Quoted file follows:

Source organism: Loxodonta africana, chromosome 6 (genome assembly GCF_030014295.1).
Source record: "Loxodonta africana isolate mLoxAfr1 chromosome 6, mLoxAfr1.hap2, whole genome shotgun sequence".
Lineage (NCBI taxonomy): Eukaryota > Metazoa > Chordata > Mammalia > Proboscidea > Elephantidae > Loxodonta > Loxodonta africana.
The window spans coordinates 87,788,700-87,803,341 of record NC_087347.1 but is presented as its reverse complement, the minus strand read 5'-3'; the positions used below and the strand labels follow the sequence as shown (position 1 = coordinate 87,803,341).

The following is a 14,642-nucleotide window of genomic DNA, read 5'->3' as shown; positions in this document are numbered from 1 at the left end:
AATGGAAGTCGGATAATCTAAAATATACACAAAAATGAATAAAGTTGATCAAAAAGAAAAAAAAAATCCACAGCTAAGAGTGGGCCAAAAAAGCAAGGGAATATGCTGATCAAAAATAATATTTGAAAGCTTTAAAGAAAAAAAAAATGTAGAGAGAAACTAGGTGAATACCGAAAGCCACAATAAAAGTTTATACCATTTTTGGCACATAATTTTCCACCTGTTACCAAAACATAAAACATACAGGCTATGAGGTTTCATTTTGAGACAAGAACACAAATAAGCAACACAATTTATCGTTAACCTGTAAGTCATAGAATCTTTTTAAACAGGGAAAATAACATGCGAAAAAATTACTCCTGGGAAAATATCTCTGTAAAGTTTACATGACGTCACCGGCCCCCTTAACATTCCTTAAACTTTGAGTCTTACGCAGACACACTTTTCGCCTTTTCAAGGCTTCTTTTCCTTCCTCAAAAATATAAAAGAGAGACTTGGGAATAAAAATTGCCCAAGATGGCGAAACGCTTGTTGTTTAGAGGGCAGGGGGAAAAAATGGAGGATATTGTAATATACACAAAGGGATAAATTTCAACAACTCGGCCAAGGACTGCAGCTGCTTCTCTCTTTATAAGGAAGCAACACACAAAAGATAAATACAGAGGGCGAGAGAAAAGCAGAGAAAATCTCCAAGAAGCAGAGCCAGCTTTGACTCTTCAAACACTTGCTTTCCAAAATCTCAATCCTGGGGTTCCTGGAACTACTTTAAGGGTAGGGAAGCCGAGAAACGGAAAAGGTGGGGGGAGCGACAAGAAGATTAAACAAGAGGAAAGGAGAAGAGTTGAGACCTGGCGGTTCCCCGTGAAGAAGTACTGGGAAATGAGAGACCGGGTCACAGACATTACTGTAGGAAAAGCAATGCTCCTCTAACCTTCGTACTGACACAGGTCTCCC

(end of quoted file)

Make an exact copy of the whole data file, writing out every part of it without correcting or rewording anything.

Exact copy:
Source organism: Loxodonta africana, chromosome 6 (genome assembly GCF_030014295.1).
Source record: "Loxodonta africana isolate mLoxAfr1 chromosome 6, mLoxAfr1.hap2, whole genome shotgun sequence".
Lineage (NCBI taxonomy): Eukaryota > Metazoa > Chordata > Mammalia > Proboscidea > Elephantidae > Loxodonta > Loxodonta africana.
The window spans coordinates 87,788,700-87,803,341 of record NC_087347.1 but is presented as its reverse complement, the minus strand read 5'-3'; the positions used below and the strand labels follow the sequence as shown (position 1 = coordinate 87,803,341).

The following is a 14,642-nucleotide window of genomic DNA, read 5'->3' as shown; positions in this document are numbered from 1 at the left end:
AATGGAAGTCGGATAATCTAAAATATACACAAAAATGAATAAAGTTGATCAAAAAGAAAAAAAAAATCCACAGCTAAGAGTGGGCCAAAAAAGCAAGGGAATATGCTGATCAAAAATAATATTTGAAAGCTTTAAAGAAAAAAAAAATGTAGAGAGAAACTAGGTGAATACCGAAAGCCACAATAAAAGTTTATACCATTTTTGGCACATAATTTTCCACCTGTTACCAAAACATAAAACATACAGGCTATGAGGTTTCATTTTGAGACAAGAACACAAATAAGCAACACAATTTATCGTTAACCTGTAAGTCATAGAATCTTTTTAAACAGGGAAAATAACATGCGAAAAAATTACTCCTGGGAAAATATCTCTGTAAAGTTTACATGACGTCACCGGCCCCCTTAACATTCCTTAAACTTTGAGTCTTACGCAGACACACTTTTCGCCTTTTCAAGGCTTCTTTTCCTTCCTCAAAAATATAAAAGAGAGACTTGGGAATAAAAATTGCCCAAGATGGCGAAACGCTTGTTGTTTAGAGGGCAGGGGGAAAAAATGGAGGATATTGTAATATACACAAAGGGATAAATTTCAACAACTCGGCCAAGGACTGCAGCTGCTTCTCTCTTTATAAGGAAGCAACACACAAAAGATAAATACAGAGGGCGAGAGAAAAGCAGAGAAAATCTCCAAGAAGCAGAGCCAGCTTTGACTCTTCAAACACTTGCTTTCCAAAATCTCAATCCTGGGGTTCCTGGAACTACTTTAAGGGTAGGGAAGCCGAGAAACGGAAAAGGTGGGGGGAGCGACAAGAAGATTAAACAAGAGGAAAGGAGAAGAGTTGAGACCTGGCGGTTCCCCGTGAAGAAGTACTGGGAAATGAGAGACCGGGTCACAGACATTACTGTAGGAAAAGCAATGCTCCTCTAACCTTCGTACTGACACAGGTCTCCC